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Straight edge materials and stiffness

Rich, you've got to dial it back. You've been totally out of line in this thread. I'm sending you a PM to speak further about this, and I'm going to lock this thread until I clean up some of the out of line comments here.
 
Oops...I did get a bit off the topic. I screwed up and apologize to the forum and Dennis and eg. I've been told I'm going to be suspended for a few days. I'm bad. If anyone needs help, my phone number and email are around. I'm like the old part in the neighborhood who is a crab. I'll put people on ignore again. Rich
 
A quick answer to the original question asked by Avivz:
Alumina and silicon carbide are used in metrology applications when material performance is more important than cost. The criteria includes modulus of elasticity/material density , thermal expansion, thermal conductivity, and hardness.

The Saint Gobain, Coorstek, and Schunk websites can provide some insight into the advantages of ceramics.



 
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does your credibility no good at all.
Mmm. Every time I see one of those ego-laden posts I have to smile, hearing Homer Abner's description of Mr King's rebuilding talents in my mind. If you ever knew Homer, you'd be smiling too :D

@Robert R, if Schunk is so great, why aren't they making straightedges out of beryllium, eh ? cheap german crap :D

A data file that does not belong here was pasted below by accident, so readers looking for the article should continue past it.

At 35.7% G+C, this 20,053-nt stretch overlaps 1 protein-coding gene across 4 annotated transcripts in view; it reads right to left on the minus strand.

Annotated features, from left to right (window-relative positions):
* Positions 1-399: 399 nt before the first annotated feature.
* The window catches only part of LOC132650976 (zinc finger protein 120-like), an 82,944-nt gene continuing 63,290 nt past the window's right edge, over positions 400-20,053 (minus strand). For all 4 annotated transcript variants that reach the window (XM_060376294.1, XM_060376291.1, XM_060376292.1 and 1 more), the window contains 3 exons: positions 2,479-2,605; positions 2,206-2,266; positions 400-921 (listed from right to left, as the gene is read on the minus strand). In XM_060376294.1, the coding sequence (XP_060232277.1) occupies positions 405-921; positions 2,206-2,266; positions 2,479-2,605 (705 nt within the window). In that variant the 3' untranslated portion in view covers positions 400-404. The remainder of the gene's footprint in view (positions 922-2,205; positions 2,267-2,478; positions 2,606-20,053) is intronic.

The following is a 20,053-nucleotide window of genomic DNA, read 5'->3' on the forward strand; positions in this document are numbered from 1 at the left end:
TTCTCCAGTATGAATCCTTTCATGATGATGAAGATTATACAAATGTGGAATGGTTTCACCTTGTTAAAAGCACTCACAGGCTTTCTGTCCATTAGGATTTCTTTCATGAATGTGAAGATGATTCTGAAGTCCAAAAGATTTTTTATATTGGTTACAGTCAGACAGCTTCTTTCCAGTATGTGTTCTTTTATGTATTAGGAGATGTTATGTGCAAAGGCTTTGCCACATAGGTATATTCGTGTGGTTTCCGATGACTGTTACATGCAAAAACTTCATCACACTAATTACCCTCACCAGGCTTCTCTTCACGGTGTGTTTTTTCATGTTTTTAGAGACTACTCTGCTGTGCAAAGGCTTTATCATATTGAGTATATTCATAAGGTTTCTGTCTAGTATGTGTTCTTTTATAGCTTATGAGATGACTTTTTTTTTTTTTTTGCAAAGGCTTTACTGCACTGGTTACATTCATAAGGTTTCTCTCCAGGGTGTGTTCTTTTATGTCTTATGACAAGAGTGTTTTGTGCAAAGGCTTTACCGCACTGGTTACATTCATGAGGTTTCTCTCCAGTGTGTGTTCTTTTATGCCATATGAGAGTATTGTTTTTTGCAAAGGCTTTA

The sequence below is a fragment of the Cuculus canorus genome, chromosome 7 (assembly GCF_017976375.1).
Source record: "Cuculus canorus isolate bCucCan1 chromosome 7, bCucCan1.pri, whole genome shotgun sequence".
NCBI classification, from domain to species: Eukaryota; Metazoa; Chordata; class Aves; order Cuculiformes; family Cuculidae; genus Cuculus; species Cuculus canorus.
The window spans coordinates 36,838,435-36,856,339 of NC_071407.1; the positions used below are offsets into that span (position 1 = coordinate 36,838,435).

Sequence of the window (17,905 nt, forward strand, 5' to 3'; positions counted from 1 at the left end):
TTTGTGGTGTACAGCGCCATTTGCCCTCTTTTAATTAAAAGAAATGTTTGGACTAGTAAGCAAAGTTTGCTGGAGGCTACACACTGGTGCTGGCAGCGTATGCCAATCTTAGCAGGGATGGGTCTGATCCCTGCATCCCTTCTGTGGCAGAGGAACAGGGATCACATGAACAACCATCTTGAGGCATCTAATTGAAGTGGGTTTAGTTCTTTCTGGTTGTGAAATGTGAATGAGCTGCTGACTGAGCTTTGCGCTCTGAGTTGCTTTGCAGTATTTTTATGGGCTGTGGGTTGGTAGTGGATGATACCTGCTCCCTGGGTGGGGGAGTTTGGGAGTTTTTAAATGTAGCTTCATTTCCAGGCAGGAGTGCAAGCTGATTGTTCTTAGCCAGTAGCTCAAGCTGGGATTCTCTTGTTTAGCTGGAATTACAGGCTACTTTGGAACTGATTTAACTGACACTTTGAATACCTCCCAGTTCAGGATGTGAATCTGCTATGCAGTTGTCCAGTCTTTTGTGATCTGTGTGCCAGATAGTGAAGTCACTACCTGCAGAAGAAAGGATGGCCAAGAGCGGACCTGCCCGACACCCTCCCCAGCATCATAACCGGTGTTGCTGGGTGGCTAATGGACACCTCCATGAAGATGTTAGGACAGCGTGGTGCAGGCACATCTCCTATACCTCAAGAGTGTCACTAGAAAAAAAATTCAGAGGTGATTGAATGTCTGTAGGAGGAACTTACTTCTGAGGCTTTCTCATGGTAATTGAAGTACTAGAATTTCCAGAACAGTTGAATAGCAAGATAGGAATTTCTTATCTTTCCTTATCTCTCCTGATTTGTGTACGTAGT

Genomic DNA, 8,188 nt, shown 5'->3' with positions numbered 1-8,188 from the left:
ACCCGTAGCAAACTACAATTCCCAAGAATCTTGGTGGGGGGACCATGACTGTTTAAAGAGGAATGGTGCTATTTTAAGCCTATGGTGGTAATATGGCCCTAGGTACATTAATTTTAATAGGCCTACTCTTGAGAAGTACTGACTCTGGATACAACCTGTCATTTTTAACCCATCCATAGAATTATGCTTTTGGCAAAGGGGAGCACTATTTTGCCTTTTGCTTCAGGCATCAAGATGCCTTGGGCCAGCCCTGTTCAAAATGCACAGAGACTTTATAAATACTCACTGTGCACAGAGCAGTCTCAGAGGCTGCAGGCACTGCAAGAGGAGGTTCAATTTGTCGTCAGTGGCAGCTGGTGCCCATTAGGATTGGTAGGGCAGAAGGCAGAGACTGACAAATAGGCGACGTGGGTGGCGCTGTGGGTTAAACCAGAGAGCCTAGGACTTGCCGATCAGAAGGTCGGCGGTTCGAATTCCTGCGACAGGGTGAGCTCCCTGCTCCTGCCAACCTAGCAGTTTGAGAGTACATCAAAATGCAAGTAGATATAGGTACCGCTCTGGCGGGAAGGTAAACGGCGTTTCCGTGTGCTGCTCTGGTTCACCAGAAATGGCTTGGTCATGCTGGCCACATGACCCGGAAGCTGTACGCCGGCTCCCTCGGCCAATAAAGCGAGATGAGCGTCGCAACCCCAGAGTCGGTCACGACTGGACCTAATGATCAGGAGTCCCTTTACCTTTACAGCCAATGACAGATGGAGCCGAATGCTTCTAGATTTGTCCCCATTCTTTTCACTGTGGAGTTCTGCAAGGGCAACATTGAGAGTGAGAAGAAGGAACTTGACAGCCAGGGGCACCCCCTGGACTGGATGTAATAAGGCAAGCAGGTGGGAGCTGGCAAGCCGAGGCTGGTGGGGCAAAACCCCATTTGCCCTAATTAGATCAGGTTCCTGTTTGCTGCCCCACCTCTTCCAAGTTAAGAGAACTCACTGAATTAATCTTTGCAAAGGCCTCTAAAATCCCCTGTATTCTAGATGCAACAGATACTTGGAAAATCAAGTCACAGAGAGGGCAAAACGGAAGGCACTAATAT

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Beryllium was chosen as the substrate for the Webb Space Telescope mirrors. Silicon carbide was the second choice. For large earth based structures ceramics are a better choice.



 
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Nobody 'owns' threads here. It's not grade school. [1]

I seem to recall the moore book suggested that box-type straight edges were best - and that camel-back types had some inherent problems.

[1] well maybe the site owner 'owns' them.
 
Nobody 'owns' threads here. It's not grade school. [1]

I seem to recall the moore book suggested that box-type straight edges were best - and that camel-back types had some inherent problems.

[1] well maybe the site owner 'owns' them.

Right. But it's good to give an OP a little leeway as far as steering a thread back on topic somewhat, that's just good Internet etiquette.

Just for everyone's info who saw this thread degenerate a bit, Rich got a 3 day temp ban for the unprovoked attacks on and attempts to discredit Denis. Thank you to Denis for not responding in a provocative manner.
 
The difficulties of scraping steel have been discussed in this thread and certainly are significant using standard scraping techniques. However, today, a friend, unaware of this thread and not participating in PM sent me a video that he thought was interesting concerning scraping steel. And, indeed,I did find this video to have some information that I think might be useful to anyone considering scraping steel and I think the guy did a very nice job of explaining what he was doing and carefully investigating scraper geometry for steel versus cast-iron. The cut geometry that he uses seems to really scrape the steel smoothly and efficiently.

So, have a look:
Steel scraping cutter geometry.

Denis
 
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That video has circulated here previously and has some good information for sure. I like that guy, he has several good videos. He also is responsible for my owning a couple Wild Heerbrugg theodolites... 😂
 








 
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